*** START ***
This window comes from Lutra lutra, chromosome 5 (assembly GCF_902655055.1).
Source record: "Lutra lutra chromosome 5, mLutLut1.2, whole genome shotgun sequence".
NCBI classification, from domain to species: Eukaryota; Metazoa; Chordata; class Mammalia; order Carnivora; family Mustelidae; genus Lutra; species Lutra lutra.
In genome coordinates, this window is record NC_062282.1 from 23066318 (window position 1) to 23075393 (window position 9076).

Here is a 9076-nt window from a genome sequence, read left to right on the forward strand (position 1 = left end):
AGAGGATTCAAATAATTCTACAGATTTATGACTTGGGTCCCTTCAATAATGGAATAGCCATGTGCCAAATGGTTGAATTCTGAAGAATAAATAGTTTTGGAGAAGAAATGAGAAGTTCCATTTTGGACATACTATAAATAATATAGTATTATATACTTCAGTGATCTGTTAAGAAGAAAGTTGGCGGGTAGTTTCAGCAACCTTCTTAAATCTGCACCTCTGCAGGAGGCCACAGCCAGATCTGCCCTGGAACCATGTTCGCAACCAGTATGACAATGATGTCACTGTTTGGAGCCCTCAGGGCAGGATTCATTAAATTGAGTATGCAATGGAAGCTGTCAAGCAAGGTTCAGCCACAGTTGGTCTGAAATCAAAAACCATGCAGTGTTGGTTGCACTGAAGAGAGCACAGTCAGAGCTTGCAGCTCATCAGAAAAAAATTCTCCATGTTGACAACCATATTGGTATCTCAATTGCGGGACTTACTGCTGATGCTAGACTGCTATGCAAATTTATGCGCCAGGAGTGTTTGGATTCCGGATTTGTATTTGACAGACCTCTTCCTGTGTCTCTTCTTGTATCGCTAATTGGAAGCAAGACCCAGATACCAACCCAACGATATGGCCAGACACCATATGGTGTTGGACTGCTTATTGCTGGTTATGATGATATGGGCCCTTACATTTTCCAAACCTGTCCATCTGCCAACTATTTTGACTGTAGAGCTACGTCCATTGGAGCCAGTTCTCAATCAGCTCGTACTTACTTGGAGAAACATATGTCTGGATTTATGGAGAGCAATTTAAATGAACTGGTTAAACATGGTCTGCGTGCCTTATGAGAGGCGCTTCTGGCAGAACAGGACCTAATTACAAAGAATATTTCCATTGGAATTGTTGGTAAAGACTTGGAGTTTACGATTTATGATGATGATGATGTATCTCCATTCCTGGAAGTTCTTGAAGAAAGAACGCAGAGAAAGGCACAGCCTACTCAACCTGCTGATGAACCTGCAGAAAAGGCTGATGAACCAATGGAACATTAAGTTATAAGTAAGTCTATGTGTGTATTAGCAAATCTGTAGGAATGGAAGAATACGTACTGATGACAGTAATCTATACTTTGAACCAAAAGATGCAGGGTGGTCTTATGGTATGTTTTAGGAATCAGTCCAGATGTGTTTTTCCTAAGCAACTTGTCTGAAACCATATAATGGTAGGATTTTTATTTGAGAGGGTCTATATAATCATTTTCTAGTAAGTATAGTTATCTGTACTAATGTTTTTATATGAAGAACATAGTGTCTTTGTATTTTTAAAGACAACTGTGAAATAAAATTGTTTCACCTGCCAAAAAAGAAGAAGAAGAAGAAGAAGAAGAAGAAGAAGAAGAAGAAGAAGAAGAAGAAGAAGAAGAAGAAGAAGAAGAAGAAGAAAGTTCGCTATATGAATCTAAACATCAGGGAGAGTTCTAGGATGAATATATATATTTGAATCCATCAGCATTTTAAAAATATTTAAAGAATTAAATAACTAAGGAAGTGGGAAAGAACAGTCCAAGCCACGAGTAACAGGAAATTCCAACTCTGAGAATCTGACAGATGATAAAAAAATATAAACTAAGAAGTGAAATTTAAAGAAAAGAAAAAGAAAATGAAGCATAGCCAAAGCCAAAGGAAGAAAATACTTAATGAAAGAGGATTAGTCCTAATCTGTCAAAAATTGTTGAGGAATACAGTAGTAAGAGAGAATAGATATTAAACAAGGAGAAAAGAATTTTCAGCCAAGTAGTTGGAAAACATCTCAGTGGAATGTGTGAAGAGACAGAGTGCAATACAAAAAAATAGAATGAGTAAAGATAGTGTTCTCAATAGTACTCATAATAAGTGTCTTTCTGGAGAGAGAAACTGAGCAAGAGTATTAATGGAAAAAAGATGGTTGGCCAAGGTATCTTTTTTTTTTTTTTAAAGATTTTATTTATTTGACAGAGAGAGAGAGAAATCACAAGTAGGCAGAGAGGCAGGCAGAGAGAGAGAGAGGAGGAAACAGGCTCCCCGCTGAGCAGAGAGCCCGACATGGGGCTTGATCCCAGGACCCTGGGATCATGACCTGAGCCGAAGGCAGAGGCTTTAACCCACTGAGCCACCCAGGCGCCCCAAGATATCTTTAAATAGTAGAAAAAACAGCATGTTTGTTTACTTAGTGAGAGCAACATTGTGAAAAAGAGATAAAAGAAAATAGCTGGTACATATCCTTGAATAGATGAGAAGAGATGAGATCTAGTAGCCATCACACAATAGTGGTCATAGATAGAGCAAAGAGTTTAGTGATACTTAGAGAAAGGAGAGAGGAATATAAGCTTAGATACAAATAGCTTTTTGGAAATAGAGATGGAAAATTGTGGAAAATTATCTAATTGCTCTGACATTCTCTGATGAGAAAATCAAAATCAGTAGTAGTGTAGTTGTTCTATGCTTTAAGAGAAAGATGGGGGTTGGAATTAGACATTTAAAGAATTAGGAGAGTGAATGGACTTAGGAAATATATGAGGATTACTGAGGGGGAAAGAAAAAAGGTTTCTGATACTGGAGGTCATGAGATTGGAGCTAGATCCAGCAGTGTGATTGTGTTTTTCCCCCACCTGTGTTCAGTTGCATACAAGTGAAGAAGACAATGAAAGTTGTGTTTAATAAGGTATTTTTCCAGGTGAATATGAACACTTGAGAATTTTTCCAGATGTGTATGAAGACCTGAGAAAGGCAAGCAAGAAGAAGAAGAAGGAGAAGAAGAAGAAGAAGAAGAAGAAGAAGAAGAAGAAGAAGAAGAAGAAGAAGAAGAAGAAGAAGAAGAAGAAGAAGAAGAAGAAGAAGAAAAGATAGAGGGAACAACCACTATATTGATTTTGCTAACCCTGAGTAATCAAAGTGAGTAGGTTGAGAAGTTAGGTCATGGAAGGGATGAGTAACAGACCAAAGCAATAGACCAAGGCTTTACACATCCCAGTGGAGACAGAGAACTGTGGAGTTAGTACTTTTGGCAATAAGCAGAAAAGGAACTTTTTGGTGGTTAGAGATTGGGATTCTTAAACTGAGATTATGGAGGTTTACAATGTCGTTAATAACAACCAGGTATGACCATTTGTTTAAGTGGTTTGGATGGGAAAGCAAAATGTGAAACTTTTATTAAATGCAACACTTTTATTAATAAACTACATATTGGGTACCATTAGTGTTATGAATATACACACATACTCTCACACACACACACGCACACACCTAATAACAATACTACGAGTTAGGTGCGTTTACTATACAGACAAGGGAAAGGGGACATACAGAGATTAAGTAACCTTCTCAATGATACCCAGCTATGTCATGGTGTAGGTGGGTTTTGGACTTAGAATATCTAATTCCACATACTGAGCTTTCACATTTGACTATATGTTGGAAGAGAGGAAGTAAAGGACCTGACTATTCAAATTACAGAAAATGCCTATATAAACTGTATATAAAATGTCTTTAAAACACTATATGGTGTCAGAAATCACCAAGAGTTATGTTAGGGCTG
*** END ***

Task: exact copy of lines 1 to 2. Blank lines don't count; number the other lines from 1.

This window comes from Lutra lutra, chromosome 5 (assembly GCF_902655055.1).
Source record: "Lutra lutra chromosome 5, mLutLut1.2, whole genome shotgun sequence".